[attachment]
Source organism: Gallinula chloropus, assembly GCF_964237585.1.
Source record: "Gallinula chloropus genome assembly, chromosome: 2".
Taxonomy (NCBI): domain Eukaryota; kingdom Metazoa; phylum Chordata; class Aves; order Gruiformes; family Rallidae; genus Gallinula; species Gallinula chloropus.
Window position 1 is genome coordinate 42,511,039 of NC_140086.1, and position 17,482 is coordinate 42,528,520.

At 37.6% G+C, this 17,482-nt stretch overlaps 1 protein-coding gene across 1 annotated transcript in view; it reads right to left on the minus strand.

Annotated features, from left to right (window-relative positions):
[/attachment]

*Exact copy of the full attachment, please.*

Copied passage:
Source organism: Gallinula chloropus, assembly GCF_964237585.1.
Source record: "Gallinula chloropus genome assembly, chromosome: 2".
Taxonomy (NCBI): domain Eukaryota; kingdom Metazoa; phylum Chordata; class Aves; order Gruiformes; family Rallidae; genus Gallinula; species Gallinula chloropus.
Window position 1 is genome coordinate 42,511,039 of NC_140086.1, and position 17,482 is coordinate 42,528,520.

At 37.6% G+C, this 17,482-nt stretch overlaps 1 protein-coding gene across 1 annotated transcript in view; it reads right to left on the minus strand.

Annotated features, from left to right (window-relative positions):